// run with...
// node ./script.mjs filename ./directory

Here's an example of using spawn to do something.

In this case, we're going to spawn an npm install in a different package in our repo.

import { spawn } from 'node:child_process';

const install = () => {
  return new Promise((resolve, reject) => {
    const proc = spawn('npm', ['install'], {
      stdio: ['inherit', 'pipe', 'pipe'],
      env: {
    proc.stdout.on('data', (data) => {
      if (data.includes('npm WARN')) {
        // Do something
    proc.stderr.on('data', (data) => {
      console.error(`stderr: ${data}`);
    proc.on('close', (code) => {
      if (code !== 0) {
        return reject(code);

try {
  await install();
} catch(e) {
  console.error("Something went wrong with the install.");

First thing to note here is that we're going create a function and use the Promise constructor in the return. That way we can await it at the top level.

Let's take a look at the options we're passing to spawn. (You can see the entire API of spawn here) The first is the top level command, in this case npm. The second option is an array of the arguments we want to pass to npm in this case just install. But, if we wanted pass multiple things to npm, we'd need to add them each as elements to that array such as ['install', '--save-dev', '--legacy-peer-deps'].

The third argument is the options object. By default, when you spawn a process, the stdio option is set to pipe.

The pipe option means that the proc which is returned from spawn will have proc.stdout, proc.stdin, and proc.stderr on it. These are streams so that you can use methods like on and one to respond to events such as data.

The stdin argument can either take pipe, inherit, or an array corresponding to which parts of the process you want to control...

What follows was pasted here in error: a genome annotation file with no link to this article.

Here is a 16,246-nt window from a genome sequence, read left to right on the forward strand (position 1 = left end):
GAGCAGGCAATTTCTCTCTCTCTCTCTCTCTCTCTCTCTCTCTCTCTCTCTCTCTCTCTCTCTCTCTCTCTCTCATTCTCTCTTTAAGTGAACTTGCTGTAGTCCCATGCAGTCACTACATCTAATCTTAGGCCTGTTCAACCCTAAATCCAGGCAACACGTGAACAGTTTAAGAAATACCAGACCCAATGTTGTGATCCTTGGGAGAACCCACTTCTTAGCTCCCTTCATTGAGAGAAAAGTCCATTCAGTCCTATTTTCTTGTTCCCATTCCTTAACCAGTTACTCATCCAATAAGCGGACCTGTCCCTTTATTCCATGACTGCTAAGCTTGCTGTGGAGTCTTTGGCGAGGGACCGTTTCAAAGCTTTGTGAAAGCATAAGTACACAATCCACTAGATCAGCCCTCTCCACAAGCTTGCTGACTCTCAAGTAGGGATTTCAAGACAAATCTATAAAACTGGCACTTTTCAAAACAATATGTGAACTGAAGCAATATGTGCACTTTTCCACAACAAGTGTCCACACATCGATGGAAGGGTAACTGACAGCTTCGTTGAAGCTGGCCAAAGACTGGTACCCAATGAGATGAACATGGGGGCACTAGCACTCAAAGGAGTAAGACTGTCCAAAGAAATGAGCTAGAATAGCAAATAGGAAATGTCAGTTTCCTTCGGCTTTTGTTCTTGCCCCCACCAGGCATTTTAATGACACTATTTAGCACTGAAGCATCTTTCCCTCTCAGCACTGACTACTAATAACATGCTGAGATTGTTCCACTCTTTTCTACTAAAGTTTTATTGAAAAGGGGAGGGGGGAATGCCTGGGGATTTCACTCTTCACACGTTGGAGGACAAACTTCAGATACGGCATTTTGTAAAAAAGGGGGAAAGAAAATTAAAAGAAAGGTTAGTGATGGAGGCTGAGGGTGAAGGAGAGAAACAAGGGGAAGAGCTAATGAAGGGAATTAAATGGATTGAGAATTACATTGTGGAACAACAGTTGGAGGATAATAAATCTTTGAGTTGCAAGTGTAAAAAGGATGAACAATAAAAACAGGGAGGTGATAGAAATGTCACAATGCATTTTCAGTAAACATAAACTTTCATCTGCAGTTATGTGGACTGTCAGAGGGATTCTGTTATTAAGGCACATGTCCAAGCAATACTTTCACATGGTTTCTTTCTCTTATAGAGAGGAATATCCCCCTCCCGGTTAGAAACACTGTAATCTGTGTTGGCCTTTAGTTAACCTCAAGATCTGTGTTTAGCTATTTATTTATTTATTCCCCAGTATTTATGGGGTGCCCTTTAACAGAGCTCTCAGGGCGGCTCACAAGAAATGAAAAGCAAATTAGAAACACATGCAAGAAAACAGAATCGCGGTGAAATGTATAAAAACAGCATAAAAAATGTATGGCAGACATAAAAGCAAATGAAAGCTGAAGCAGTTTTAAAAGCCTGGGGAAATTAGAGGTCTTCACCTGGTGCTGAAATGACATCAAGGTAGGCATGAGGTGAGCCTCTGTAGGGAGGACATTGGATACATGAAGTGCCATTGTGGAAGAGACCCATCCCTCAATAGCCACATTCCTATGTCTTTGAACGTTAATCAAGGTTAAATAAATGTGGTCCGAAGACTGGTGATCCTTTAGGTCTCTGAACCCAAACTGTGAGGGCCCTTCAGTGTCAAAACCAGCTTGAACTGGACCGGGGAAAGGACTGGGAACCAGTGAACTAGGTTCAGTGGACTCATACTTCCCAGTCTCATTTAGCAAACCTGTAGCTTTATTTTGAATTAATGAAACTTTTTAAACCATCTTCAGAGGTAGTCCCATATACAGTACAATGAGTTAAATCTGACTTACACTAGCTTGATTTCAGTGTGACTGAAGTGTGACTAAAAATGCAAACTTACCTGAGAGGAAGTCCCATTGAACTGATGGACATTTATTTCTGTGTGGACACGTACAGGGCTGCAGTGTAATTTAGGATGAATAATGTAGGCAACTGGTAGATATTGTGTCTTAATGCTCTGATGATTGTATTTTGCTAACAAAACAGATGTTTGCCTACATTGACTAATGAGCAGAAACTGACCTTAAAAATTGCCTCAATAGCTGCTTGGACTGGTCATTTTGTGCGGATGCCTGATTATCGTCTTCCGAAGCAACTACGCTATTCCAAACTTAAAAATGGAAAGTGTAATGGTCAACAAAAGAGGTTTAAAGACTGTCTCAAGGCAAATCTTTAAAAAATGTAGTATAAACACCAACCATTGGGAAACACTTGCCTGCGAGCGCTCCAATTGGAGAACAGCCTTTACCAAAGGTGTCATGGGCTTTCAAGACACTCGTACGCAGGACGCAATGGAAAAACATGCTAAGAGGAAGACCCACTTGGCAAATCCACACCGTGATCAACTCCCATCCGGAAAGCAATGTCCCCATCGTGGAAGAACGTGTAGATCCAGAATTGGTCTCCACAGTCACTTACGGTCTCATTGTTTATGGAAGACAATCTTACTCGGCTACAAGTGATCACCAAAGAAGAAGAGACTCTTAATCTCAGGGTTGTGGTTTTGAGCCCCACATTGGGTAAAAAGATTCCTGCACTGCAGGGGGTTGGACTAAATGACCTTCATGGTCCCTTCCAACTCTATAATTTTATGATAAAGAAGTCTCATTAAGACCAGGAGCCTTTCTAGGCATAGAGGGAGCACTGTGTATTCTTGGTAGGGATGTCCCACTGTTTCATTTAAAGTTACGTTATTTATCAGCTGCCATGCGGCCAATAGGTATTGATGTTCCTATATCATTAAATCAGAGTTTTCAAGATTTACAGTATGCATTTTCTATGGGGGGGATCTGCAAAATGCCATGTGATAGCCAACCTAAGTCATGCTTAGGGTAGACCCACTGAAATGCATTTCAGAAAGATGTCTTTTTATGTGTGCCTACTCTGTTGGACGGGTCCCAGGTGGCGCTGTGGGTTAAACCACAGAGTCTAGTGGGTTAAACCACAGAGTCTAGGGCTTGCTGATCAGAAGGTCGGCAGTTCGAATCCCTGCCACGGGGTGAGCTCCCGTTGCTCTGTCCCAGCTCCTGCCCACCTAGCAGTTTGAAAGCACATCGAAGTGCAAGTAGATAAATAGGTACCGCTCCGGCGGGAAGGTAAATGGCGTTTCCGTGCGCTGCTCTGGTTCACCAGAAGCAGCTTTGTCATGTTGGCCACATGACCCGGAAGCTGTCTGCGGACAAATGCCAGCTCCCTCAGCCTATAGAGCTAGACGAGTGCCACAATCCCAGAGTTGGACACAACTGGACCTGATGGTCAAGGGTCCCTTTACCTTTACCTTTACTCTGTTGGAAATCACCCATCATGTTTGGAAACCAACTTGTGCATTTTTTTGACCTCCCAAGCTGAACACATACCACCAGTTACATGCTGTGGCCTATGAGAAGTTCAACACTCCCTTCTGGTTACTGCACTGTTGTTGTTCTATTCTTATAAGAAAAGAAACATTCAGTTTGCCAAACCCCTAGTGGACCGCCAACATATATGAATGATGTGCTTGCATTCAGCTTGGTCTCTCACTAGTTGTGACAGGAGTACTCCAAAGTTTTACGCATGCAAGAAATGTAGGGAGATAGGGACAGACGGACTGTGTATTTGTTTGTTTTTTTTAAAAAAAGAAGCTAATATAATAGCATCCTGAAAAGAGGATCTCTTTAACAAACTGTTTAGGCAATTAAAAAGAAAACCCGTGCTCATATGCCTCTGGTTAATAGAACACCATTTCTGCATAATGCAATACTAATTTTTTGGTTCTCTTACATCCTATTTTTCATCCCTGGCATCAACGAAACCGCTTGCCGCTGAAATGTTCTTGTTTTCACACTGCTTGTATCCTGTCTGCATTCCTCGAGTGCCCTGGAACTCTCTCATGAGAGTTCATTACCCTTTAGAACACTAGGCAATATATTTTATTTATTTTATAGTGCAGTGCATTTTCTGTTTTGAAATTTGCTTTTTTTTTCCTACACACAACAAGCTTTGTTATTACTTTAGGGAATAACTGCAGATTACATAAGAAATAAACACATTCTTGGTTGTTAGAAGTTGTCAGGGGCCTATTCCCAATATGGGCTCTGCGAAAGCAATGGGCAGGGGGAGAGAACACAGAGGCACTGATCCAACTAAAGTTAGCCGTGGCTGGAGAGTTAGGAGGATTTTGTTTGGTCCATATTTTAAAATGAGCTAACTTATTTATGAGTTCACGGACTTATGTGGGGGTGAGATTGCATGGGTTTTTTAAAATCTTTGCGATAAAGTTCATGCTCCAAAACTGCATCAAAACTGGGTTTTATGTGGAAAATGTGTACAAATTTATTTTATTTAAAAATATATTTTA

If you don't need to use stdin or stderr for example, you can switch from pipe to inherit.

stdin: [
  'inherit' /* stdin */,
  'pipe' /* stdout */,
  'inherit' /* stderr */ 

Passing stdin like that 👆 would provide proc.stdout  but not proc.stdin or proc.stderr.

Lastly, you can watch for the process you're spawning to close by using proc.on('close', () => {});.

One more nice option is that you can control which working directory the process is spawned in via the cwd option. This allows you to use either process.cwd(), or set some other path where you actually want to spawn the process.

Use Typescript for an even cooler script writing experience

Generally I prefer to use Typescript when writing just about anything these days, including scripts. There's a couple of different ways when writing scripts like this which you can use to leverage Typescript for the extra security blanket of checks in your code.

First of all, if you're going to be using Typescript and Node, make sure that you have the @types/node package installed as a "devDependency". That will ensure that all the native modules have correct type information.

Intellisense for parameters
Intellisense for options

That in and of itself is super useful.

What's really worth noting though is that, you don't HAVE to have your file end in a .ts extension. You can add a couple of options to a tsconfig.json. They are "allowJs" and "checkJs". Set them both to true, and you're good to go.

Typescript as of the 4.7 release now supports ES Modules too by reading the "type": "module" that can be added to package.json files. And you can also manually tell Typescript to use modules by setting the "module" option to node16 or nodenext. All that is documented here.

If you want to use .ts instead of using allowJs and checkJs, you'll probably also want to install something like @babel/register, or ts-node, maybe even esbuild-runner. I still personaly prefer the Babel route.


In the world of Frontend and DevOps aka DivOps, writing scripts is inevitable. Writing scripts in Javascript / Typescript allows you to use the JS skills you have as a Frontend dev to interact with the machine to do all kinds of automations, pipelines, etc. And bonus points because you can also write unit tests too. Go forth and write all your scripts in JavaScript!